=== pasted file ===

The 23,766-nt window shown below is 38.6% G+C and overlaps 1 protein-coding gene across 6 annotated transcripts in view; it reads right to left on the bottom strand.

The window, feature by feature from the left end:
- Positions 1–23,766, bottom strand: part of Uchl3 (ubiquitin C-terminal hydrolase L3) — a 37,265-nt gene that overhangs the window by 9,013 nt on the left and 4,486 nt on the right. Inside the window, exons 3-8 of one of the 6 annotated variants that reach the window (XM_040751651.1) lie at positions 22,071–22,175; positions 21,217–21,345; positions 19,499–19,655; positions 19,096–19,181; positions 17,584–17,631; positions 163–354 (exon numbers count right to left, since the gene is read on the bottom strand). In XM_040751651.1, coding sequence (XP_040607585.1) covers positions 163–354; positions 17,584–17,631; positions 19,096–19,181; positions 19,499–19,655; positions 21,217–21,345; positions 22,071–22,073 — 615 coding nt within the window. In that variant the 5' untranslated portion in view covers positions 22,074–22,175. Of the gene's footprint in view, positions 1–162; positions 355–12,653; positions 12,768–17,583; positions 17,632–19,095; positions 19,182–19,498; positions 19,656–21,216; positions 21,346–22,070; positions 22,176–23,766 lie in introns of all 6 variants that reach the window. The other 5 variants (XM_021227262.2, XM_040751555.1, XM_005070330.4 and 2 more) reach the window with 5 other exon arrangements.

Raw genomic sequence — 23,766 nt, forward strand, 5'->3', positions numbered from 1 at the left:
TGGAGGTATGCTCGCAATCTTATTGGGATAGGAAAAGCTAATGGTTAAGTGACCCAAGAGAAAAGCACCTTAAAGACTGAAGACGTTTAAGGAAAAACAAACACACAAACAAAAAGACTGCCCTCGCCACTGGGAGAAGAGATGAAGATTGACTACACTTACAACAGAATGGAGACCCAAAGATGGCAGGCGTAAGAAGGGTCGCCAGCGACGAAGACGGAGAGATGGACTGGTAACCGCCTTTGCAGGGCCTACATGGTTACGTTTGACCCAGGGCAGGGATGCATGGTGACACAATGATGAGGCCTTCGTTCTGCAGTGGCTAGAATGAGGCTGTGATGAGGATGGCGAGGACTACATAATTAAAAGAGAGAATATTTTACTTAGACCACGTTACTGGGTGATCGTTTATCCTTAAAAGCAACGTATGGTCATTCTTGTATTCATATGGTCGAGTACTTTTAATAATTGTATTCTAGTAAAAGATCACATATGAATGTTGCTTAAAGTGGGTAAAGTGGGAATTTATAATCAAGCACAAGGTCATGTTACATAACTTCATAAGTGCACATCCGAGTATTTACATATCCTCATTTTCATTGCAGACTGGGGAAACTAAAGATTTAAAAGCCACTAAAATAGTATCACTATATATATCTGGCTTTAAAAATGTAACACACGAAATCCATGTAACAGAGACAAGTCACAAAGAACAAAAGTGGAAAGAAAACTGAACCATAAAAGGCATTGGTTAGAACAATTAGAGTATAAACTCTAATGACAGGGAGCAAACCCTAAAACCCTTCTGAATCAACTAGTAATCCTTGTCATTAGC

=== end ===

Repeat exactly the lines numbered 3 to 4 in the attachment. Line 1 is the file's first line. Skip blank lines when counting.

- Positions 1–23,766, bottom strand: part of Uchl3 (ubiquitin C-terminal hydrolase L3) — a 37,265-nt gene that overhangs the window by 9,013 nt on the left and 4,486 nt on the right. Inside the window, exons 3-8 of one of the 6 annotated variants that reach the window (XM_040751651.1) lie at positions 22,071–22,175; positions 21,217–21,345; positions 19,499–19,655; positions 19,096–19,181; positions 17,584–17,631; positions 163–354 (exon numbers count right to left, since the gene is read on the bottom strand). In XM_040751651.1, coding sequence (XP_040607585.1) covers positions 163–354; positions 17,584–17,631; positions 19,096–19,181; positions 19,499–19,655; positions 21,217–21,345; positions 22,071–22,073 — 615 coding nt within the window. In that variant the 5' untranslated portion in view covers positions 22,074–22,175. Of the gene's footprint in view, positions 1–162; positions 355–12,653; positions 12,768–17,583; positions 17,632–19,095; positions 19,182–19,498; positions 19,656–21,216; positions 21,346–22,070; positions 22,176–23,766 lie in introns of all 6 variants that reach the window. The other 5 variants (XM_021227262.2, XM_040751555.1, XM_005070330.4 and 2 more) reach the window with 5 other exon arrangements.

Raw genomic sequence — 23,766 nt, forward strand, 5'->3', positions numbered from 1 at the left: